Bulls

Indy exhibition game gives fans their money's worth

Indy exhibition game gives fans their money's worth

Sunday, Sept. 25, 2011Posted: 9:30 p.m.

By Aggrey Sam
CSNChicago.com Bulls Insider Follow @CSNBullsInsider
INDIANAPOLIS--The lineup wasn't as star-studded as Sunday's "Battle of I-95" in Philadelphia--especially with no-shows that included NBA scoring champion Kevin Durant, Chicago native Will Bynum, hometown product George Hill, Caron Butler and others--but the Washington, D.C.-based Goodman League and the Indy Pro-Am squad (consisting solely of locally-bred talent; Indy Pro-Am participants from this summer, local college heroes and even Pacers hailing from out of town played for the guests) put on a show Saturday night for fans at the University of Indianapolis, who were also treated to an extended postgame autograph session.

Instead of engaging in the absurdity of breaking down a glorified pickup game sans defense--by the way, the visitors held on for a 170-167 win--here's a look at how the NBA participants (no disrespect to the trio of Goodman League replacement players) fared in the contest:

John Wall (Goodman), Washington Wizards, 41 points, 12 assists, 11 rebounds: Wall continued his strong summer with a triple-double, playing every minute of the contest, maintaining competitiveness and intensity throughout, while giving the audience its money's worth with his aesthetically-pleasing combination of aerial acrobatics and blazing speed.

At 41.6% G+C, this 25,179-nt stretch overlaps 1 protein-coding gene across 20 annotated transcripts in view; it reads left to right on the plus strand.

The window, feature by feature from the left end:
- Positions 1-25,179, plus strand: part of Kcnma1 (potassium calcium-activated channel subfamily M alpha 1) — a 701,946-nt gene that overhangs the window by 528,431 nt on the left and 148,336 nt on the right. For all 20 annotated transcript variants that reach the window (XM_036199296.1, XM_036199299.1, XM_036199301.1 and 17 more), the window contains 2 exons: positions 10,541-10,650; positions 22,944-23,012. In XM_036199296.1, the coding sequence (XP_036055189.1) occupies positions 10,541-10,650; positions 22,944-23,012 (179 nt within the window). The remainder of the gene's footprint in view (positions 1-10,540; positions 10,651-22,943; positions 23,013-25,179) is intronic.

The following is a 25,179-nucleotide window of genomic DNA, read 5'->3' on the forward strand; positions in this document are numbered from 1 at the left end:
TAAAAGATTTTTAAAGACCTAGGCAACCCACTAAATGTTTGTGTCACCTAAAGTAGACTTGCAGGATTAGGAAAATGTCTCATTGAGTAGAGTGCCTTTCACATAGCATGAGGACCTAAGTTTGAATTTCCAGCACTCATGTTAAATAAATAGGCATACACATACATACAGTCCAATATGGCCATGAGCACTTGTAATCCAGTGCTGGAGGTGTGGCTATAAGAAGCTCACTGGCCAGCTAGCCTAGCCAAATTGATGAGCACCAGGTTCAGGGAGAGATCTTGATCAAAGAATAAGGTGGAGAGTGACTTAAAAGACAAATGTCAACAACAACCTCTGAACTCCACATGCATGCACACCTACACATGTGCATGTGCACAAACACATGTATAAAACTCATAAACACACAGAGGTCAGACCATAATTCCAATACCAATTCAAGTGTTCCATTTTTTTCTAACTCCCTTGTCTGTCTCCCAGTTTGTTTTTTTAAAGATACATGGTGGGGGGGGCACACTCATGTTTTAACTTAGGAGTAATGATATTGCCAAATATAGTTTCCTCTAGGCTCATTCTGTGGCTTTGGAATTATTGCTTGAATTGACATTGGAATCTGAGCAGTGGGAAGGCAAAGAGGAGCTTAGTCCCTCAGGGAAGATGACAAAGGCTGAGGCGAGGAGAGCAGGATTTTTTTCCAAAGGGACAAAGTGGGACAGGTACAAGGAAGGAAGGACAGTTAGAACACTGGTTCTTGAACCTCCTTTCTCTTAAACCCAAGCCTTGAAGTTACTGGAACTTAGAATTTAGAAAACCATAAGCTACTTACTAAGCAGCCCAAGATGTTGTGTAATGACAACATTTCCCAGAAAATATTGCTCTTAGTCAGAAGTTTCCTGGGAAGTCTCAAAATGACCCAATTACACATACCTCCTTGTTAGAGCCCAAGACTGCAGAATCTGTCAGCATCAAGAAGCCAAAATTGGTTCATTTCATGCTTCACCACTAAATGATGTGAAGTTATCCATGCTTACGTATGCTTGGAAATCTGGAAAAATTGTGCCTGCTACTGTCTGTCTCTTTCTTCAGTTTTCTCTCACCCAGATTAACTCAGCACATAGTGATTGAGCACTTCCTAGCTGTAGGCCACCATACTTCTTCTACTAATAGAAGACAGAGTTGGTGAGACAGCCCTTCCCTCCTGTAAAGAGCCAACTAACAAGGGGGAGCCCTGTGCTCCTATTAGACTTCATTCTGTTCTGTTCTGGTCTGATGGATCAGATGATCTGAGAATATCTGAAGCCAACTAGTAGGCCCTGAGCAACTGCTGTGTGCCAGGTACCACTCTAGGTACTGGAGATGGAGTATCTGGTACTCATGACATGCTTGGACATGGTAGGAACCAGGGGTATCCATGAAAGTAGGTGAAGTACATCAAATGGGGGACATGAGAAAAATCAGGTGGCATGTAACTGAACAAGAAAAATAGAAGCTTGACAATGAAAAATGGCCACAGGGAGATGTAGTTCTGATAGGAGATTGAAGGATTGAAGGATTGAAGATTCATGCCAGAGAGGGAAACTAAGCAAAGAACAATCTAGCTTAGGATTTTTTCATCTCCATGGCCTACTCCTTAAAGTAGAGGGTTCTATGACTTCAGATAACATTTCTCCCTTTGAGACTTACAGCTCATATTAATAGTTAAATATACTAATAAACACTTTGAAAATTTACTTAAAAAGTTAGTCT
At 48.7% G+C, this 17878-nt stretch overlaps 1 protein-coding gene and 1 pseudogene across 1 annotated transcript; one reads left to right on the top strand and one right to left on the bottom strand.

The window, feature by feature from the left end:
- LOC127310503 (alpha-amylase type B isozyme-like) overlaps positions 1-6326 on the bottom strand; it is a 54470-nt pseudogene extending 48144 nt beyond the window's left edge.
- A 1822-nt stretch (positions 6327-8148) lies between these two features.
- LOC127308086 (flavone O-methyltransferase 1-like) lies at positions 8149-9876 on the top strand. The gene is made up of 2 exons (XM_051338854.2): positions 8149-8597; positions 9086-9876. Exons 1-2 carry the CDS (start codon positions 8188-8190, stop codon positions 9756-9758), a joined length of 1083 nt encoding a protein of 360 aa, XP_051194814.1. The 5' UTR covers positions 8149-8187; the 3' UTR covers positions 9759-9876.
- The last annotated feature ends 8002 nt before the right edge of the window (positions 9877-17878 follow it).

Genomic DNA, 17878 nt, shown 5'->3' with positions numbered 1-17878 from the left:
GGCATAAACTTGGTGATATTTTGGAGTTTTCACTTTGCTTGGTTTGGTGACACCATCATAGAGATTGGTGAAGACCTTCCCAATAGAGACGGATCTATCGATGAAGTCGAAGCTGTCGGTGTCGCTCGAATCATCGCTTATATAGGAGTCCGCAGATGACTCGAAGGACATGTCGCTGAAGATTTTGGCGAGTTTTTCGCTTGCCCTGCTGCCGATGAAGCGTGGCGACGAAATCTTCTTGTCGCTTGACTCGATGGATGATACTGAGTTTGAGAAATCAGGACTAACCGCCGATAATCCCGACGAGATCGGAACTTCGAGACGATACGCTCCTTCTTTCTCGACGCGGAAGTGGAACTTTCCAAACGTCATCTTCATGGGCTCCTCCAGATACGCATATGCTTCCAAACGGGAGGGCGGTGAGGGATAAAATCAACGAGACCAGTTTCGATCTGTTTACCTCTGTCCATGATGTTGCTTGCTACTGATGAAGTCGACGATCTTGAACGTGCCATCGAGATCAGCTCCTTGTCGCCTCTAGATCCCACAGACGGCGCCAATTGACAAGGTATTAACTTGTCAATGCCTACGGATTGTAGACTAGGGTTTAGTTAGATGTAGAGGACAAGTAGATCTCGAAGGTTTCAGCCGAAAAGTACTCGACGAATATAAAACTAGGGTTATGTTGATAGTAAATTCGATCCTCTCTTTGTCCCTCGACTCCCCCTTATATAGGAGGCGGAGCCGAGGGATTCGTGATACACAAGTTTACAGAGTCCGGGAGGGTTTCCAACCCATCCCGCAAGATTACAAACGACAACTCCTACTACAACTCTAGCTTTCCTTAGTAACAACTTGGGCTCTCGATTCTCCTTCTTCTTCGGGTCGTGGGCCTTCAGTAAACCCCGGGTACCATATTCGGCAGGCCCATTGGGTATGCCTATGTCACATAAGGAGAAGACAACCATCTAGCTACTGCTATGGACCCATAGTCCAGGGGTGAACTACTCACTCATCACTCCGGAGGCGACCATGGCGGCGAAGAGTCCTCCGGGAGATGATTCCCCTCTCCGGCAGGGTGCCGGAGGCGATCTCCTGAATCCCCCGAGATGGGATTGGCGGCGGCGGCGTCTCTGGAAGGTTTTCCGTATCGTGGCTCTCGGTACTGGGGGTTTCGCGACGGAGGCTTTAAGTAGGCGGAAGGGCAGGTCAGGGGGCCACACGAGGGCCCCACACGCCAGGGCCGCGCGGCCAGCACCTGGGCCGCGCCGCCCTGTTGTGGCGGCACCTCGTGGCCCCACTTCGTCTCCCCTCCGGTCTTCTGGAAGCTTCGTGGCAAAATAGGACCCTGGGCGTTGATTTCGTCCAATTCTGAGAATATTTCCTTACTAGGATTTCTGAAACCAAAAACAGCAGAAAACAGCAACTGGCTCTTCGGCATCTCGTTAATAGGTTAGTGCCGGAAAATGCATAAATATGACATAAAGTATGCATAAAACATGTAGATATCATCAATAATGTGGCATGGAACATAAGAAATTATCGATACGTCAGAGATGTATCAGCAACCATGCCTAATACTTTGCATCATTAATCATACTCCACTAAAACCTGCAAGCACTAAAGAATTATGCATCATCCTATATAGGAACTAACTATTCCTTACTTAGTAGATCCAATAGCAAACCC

Eric Gordon (Indy), Los Angeles Clippers, 40 points, nine assists: One of the marquee names for the hometown squad, the rising star was his usual dominant self in terms of scoring, showcased some point-guard ability and overall versatility but couldn't quite complete the comeback down the stretch for the hosts.

Jeff Green (Goodman), Boston Celtics, 35 points, 12 rebounds: Somewhat of a forgotten man after being traded from Oklahoma City last season, the native Washingtonian did a little bit of everything for the squad from his hometown, as the versatile forward displayed smooth ballhandling, touch on deep jumpers and finished strong above the rim.

DeMarcus Cousins (Goodman), Sacramento Kings, 33 points, 15 rebounds: Coming off an up-and-down rookie campaign, the big man with a mean streak showed signs of his infamous attitude on occasion, but mostly displayed his undeniable talent, providing a low-post presence and flashing uncanny perimeter skills for a player of his size.